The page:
Reducing risk, increasing safety These three strategies can help reduce risks inherent in prescription opioid use and enhance patient safety. 1. Incorporate evidence-based guidelines into practice. Federal, state and specialty-based clinical treatment guidelines can be used as resources to develop chronic pain management policies to ensure consistent evidencebased practice. Most of these clinical guidelines are voluntary and based on emerging evidence, so when writing policies, be sure to allow for patient-specific treatment plans based on the patient's condition, risks and unique needs. State requirements such as prescribing and refill limits should be incorporated as well, so policies need frequent review and updates. 2. Implement reliable patient management processes to assess, monitor and communicate. // Assess. Standard tools and algorithms (e.g., PEG, ORT, ICSI Pain Assessment Algorithm) should be used to assess and document a patient's pain intensity, functional status, quality-of-life impact, opioid addiction risk, behavioral health co-morbidities and aberrant drug-related behaviors (e.g., early refill requests, falsification of a prescription, illegal drug use) to ensure consistent care across your organization. // Monitor. Patient monitoring systems that include patient dashboards, state prescription drug monitoring programs, and urine drug tests are a data-driven approach to evaluating the treatment plan and the progress toward patient goals. // Communicate. Motivational interviewing and shared decision-making7 are patient-centered ways to facilitate communication. When assessments reveal that opioids are doing more harm than good, a respectful conversation with the patient is in order (see "When You Need To Say No," page 23). Clinicians need to use empathetic Communication skills to discuss the behaviors revealed on the assessments and engage patients in revisiting the treatment plan. 3. Provide training, tools and education. Research indicates that although clinicians are in need of additional training on pain management and prescription opioids, the majority are in support of clinical and regulatory strategies to reduce the harm caused by opioids.8 Education and training should focus on: // Acute and chronic pain pathophysiology // Pain treatment modalities including non-opioids, opioids and non-pharmacologic treatments // Pain and function assessment tools; risk stratifica- tion tools // Evidence-based guidelines and policies // Monitoring for adverse effects and aberrant behavior // Opioid use disorder and medication-assisted treat- ment (MAT) // Empathetic communication skills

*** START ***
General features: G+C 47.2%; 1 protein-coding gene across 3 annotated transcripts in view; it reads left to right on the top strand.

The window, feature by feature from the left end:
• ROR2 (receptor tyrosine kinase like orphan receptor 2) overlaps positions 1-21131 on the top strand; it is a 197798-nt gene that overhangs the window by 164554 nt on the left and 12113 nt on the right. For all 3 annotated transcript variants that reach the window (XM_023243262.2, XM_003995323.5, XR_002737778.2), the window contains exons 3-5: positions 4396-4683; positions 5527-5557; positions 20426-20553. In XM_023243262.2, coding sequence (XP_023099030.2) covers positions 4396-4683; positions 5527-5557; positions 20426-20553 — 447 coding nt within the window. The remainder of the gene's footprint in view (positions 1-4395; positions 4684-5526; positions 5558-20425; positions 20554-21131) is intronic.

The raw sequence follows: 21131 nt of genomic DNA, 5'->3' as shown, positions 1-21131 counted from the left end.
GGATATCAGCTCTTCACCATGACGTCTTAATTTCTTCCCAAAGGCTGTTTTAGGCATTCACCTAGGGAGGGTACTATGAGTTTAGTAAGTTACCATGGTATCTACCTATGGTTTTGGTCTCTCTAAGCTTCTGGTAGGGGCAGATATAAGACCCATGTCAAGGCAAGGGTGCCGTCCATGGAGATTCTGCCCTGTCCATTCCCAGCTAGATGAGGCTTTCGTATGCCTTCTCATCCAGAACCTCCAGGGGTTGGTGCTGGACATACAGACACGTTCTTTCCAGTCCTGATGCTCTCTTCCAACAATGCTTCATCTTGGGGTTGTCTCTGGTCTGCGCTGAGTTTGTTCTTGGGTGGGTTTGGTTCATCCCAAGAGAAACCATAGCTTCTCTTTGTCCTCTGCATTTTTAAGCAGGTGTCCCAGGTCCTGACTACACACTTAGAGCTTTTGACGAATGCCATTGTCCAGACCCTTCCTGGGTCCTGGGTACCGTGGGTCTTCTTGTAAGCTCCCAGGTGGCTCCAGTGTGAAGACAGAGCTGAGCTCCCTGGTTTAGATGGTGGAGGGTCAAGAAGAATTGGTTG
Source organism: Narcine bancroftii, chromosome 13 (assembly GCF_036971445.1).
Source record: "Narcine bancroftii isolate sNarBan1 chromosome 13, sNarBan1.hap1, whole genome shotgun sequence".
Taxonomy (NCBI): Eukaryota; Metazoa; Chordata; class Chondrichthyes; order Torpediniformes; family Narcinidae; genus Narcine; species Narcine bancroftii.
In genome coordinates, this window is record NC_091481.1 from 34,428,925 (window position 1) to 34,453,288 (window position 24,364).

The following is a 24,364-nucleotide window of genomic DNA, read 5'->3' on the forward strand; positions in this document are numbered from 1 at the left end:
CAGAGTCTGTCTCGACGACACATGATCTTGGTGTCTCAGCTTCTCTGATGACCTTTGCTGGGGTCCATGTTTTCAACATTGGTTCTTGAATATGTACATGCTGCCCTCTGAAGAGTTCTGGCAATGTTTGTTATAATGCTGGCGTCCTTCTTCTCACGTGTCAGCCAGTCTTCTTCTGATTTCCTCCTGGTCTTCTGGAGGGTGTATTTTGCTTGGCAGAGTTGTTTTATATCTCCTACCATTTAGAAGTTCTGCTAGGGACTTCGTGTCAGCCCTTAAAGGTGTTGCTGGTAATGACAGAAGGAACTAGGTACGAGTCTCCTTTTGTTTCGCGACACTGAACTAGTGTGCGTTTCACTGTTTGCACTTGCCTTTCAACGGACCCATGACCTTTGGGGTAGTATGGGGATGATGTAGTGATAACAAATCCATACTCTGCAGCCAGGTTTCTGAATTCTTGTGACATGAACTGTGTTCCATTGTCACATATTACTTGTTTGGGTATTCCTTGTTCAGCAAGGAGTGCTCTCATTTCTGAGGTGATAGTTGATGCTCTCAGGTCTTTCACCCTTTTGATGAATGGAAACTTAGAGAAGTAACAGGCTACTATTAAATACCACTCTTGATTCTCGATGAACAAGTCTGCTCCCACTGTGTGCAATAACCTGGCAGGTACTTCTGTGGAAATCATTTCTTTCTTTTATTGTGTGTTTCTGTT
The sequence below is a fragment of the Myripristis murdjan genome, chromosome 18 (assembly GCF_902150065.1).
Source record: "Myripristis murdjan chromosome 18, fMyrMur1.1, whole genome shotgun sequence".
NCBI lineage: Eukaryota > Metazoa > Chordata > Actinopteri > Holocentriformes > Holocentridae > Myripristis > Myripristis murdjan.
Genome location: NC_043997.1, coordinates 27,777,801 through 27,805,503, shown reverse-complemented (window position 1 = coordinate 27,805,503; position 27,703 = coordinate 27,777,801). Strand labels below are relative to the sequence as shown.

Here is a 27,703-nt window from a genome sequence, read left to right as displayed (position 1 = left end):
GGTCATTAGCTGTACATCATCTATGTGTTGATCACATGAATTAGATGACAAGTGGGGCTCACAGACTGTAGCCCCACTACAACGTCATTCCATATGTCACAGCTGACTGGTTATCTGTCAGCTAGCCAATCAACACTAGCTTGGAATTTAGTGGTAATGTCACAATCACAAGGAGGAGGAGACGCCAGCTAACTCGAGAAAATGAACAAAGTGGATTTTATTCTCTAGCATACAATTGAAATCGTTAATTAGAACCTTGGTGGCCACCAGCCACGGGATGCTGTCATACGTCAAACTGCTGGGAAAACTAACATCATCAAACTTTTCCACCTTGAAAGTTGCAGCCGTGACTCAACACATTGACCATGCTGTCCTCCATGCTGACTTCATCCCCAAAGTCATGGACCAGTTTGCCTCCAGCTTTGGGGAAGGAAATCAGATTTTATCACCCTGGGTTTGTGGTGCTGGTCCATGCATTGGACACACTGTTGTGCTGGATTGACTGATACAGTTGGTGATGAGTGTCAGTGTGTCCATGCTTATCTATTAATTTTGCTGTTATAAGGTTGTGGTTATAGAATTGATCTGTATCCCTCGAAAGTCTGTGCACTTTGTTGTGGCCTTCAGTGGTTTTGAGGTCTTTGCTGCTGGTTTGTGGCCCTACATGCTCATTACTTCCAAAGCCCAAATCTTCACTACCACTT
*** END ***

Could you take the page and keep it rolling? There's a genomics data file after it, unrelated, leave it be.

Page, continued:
One Treatment Does Not Fit All Customized, medication-assisted treatment is the right choice for many.